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Arthur in Toronto: A Poetic Analysis

“Arthur in Toronto” by Toronto Guy Cody is a comedic video that hits home for many Toronto Mandem because of the creator’s impressive ability to nail the stereotypical Toronto accent. What is seldom spoken of is Toronto Guy Cody’s innate ability to turn a one-minute long video into a poetic gem that is unmatched in its class. Let us analyze how a simple Youtube video challenges societal norms and forces us to look at them from a critical lens.



Buster: Yo Shorty, Mans can’t holla the whip isn’t up rn but fawad.

What an introductory line. This stares the issues of modern day society right in the face and asks, “what the fuck?” This literal reliance on one’s “whip” to acquire a date goes deeper than surface level, it illustrates the reliance of consumer products in basic human interactions and how the industry has corrupted us into believing we need more physical items to handle basic everyday society.

Francine: Honestly yer best friend treats me better than you.

Arthur: What? Okay, so yer gonna dash the pancake mix in my face when I called you 4 times.

Pancake mix is clearly a metaphor for failure. This shows how relationships are often not what they seem and that sometimes the little things you do go unnoticed. In reality, Arthur was probably less well-endowed than his best friend, meaning that the four phone calls he offered were just not enough.

Francine: Don’t let me go or else I’m gonna have to let my big cousin handle dat.

Arthur: Nize that, mans don’t even have the strength to hold you up.

We handle the constant societal pressure to keep up with the physical norms that exist, and this has reflected just that. Arthur knows he lacks the “strength,” and yet society keeps pressuring him into being the ideal male figure; no one in their right mind would want to deal with a “big cousin handl[ing] dat.” What we need to do here is take inspiration from Arthur’s “nize that” and recognize that we don’t have to conform to any social expectations.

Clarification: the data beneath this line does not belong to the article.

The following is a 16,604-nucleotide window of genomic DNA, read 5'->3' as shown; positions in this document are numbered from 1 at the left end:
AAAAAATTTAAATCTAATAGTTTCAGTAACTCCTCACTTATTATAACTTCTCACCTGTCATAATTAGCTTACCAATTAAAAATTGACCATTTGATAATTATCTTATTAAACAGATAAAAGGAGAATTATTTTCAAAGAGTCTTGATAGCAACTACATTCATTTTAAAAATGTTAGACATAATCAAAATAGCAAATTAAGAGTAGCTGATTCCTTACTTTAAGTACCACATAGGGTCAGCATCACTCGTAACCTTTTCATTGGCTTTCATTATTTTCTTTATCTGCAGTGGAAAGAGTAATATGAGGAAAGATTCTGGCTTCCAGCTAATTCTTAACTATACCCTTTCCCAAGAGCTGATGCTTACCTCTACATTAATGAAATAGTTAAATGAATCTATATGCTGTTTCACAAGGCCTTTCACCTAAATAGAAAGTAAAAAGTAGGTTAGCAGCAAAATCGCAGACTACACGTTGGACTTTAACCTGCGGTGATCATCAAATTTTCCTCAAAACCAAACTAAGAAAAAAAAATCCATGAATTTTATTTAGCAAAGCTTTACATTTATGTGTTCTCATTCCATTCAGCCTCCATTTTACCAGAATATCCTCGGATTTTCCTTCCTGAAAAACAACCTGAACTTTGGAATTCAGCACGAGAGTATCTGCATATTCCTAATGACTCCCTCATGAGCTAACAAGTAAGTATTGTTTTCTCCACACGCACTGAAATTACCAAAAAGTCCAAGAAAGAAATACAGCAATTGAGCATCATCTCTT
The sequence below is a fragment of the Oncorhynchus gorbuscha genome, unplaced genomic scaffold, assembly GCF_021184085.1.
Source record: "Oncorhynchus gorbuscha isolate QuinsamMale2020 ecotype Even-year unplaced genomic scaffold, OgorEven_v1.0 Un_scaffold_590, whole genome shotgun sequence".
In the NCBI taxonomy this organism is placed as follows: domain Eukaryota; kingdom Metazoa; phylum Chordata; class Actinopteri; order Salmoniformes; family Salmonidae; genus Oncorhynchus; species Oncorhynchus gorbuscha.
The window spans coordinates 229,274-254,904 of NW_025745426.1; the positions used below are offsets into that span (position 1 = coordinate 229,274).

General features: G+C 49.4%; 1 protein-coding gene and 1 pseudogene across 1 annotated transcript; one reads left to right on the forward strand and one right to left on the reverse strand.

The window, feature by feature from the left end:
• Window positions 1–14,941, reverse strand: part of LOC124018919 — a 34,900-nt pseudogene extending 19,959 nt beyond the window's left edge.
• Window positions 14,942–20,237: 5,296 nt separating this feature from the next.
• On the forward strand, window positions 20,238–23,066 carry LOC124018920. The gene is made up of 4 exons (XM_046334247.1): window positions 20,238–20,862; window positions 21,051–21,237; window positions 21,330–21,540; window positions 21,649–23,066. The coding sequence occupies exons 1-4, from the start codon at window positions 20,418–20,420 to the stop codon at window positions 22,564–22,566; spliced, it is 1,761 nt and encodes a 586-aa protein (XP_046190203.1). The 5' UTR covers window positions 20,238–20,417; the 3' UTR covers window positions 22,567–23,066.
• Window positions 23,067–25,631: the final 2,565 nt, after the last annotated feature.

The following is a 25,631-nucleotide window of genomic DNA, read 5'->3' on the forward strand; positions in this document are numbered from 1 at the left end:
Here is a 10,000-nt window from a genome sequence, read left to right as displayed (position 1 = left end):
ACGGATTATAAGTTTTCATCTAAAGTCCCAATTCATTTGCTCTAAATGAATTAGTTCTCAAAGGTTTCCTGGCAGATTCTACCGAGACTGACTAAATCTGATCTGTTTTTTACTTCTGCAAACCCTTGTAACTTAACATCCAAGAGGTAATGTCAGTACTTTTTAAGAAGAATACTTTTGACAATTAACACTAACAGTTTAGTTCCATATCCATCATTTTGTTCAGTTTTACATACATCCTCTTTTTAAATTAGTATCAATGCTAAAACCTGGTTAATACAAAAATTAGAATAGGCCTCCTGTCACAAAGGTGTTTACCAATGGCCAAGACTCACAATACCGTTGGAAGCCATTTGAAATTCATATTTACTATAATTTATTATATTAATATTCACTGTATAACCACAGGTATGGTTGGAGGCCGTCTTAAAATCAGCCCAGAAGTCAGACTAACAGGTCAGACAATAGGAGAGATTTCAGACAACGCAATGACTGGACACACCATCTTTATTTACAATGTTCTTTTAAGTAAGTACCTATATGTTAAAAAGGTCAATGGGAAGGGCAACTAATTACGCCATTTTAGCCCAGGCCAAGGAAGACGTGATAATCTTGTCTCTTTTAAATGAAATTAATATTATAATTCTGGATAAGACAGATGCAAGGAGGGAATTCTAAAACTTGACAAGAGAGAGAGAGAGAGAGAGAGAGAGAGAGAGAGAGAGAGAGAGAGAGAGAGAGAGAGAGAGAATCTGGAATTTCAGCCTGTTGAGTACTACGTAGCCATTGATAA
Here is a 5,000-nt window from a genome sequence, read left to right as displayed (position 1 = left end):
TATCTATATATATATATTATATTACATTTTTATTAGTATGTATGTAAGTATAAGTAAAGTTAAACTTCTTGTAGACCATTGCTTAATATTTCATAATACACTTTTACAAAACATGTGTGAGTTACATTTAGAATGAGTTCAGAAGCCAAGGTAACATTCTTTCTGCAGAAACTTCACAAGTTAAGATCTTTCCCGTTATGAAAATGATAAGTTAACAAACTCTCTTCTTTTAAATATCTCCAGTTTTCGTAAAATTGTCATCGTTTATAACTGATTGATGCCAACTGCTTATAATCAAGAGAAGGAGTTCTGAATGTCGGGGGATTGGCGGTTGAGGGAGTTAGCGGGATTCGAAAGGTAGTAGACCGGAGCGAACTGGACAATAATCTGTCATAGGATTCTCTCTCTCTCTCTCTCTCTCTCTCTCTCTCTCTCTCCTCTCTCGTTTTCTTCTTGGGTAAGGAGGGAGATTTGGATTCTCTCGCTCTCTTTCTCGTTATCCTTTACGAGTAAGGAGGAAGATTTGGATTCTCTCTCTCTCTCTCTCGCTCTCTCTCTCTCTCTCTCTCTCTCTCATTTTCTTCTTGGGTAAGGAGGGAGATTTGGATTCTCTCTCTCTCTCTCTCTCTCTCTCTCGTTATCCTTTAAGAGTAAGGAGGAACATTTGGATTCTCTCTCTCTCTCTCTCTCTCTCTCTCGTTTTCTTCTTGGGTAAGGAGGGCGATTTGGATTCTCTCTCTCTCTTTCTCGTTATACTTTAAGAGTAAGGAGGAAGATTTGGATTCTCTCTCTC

Binky: Yo you see how I scrolled the backwoods, look at dat, look at dat that’s a neater roll, you see what I’m sayin’, you see what I’m sayin’? Yo imma put that back before you mans tryna steal my tingz (kisses teet).

Here lies a commentary on the glorification of drugs in popular culture. Having Binky brag about the “neater roll” that he “scrolled,” and by clearly indicating his concern for his own safety as he’s not interested in having “mans tryna steal [his] tingz,” the creator shows how much society cares for and encourages the use of drugs in this day and age.

Arthur: Yo I seen the footage from the jam my shorty dance with ten mans doggy, ten manz.

Buster: Leave that.

Arthur: Yo family but I Love the ting.

Buster: Yo but you said she gave ten mans the works dat shorty doesn’t love you fam, yo lets go play some soccer fawad fam it will refresh yer brain.

We see here an imitation of societal pressure to suppress one’s emotions. Obviously, Arthur feels hurt that his lover “gave ten mans the works,” and yet his friends are encouraging him to refresh by ignoring the problems in front of him, and instead exhaust himself with physical activities. What he should be doing is embracing his emotional turmoil; the creator makes it clear in this hyperbolic situation that we should do the same in our everyday lives.

Francine: Yer bag, Yer well beat, and yer not sweet.

The unfortunate reality of genetic expectations. It is hardly mentioned that the physical attractiveness of a human is not up to them but up to the luck of genetics. This is scraping societal expectations down to its core and looking at how we aim to look a certain way and aim for others to look a certain way even though they are characteristics of one’s self that are hardly up to their control.

Bangz chick: Ayy I have a question.

Buster: What are you sayin’?

Bangz: Was that yer side piece at Yorkdale?

Honestly… barz.

Ratburn: Doggy use yer brain out here before I push you down the ting.

Fern: Yo the principle the folded that man, the mans a wasteyute he gets no ratings in the school.

Francine: He’s a good yute but I could cheat on him.

What an amazing synopsis of the rest of the poem. Throughout this piece of art we see Arthur suffer time and time again from the social expectations that exist for him, and this summarizes it all up into a clean, clear, and concise viewpoint on what we consider to be the ideal human being.

Some may laugh at the absurdity that is this video but stripped down to it’s core we see the underlying issues that exist within society. Whether it be the glorification of drugs, or the unrealistic expectation of society to look a certain way, no matter what way you look at this masterpiece, there’s no denying that the creator knew exactly how to investigate our biggest insecurities as a society.